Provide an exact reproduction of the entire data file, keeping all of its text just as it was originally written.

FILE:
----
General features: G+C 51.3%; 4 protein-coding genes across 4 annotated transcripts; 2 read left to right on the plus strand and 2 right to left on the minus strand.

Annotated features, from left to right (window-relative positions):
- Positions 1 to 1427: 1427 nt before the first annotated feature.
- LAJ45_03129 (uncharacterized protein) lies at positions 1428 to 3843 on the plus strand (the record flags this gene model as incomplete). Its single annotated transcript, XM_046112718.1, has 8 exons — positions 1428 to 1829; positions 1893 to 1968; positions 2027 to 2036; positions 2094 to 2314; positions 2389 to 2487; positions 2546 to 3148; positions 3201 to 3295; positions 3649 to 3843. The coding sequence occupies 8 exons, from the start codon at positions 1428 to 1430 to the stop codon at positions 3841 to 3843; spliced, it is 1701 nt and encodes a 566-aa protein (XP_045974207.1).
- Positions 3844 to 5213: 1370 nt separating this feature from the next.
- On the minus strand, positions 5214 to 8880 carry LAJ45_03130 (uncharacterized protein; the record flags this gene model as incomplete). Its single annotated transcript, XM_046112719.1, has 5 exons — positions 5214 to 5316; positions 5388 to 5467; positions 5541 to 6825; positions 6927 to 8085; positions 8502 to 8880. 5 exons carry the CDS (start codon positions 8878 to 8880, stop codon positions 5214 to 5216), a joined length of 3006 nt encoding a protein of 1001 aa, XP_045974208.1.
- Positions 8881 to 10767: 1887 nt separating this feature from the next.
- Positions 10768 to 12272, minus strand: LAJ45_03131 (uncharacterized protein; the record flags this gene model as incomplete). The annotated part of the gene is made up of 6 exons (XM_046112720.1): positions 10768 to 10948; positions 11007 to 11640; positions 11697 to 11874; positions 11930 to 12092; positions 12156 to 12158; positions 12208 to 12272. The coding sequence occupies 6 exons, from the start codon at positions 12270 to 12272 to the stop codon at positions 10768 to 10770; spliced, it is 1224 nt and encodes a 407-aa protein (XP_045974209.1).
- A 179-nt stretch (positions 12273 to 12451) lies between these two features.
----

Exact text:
General features: G+C 51.3%; 4 protein-coding genes across 4 annotated transcripts; 2 read left to right on the plus strand and 2 right to left on the minus strand.

Annotated features, from left to right (window-relative positions):
- Positions 1 to 1427: 1427 nt before the first annotated feature.
- LAJ45_03129 (uncharacterized protein) lies at positions 1428 to 3843 on the plus strand (the record flags this gene model as incomplete). Its single annotated transcript, XM_046112718.1, has 8 exons — positions 1428 to 1829; positions 1893 to 1968; positions 2027 to 2036; positions 2094 to 2314; positions 2389 to 2487; positions 2546 to 3148; positions 3201 to 3295; positions 3649 to 3843. The coding sequence occupies 8 exons, from the start codon at positions 1428 to 1430 to the stop codon at positions 3841 to 3843; spliced, it is 1701 nt and encodes a 566-aa protein (XP_045974207.1).
- Positions 3844 to 5213: 1370 nt separating this feature from the next.
- On the minus strand, positions 5214 to 8880 carry LAJ45_03130 (uncharacterized protein; the record flags this gene model as incomplete). Its single annotated transcript, XM_046112719.1, has 5 exons — positions 5214 to 5316; positions 5388 to 5467; positions 5541 to 6825; positions 6927 to 8085; positions 8502 to 8880. 5 exons carry the CDS (start codon positions 8878 to 8880, stop codon positions 5214 to 5216), a joined length of 3006 nt encoding a protein of 1001 aa, XP_045974208.1.
- Positions 8881 to 10767: 1887 nt separating this feature from the next.
- Positions 10768 to 12272, minus strand: LAJ45_03131 (uncharacterized protein; the record flags this gene model as incomplete). The annotated part of the gene is made up of 6 exons (XM_046112720.1): positions 10768 to 10948; positions 11007 to 11640; positions 11697 to 11874; positions 11930 to 12092; positions 12156 to 12158; positions 12208 to 12272. The coding sequence occupies 6 exons, from the start codon at positions 12270 to 12272 to the stop codon at positions 10768 to 10770; spliced, it is 1224 nt and encodes a 407-aa protein (XP_045974209.1).
- A 179-nt stretch (positions 12273 to 12451) lies between these two features.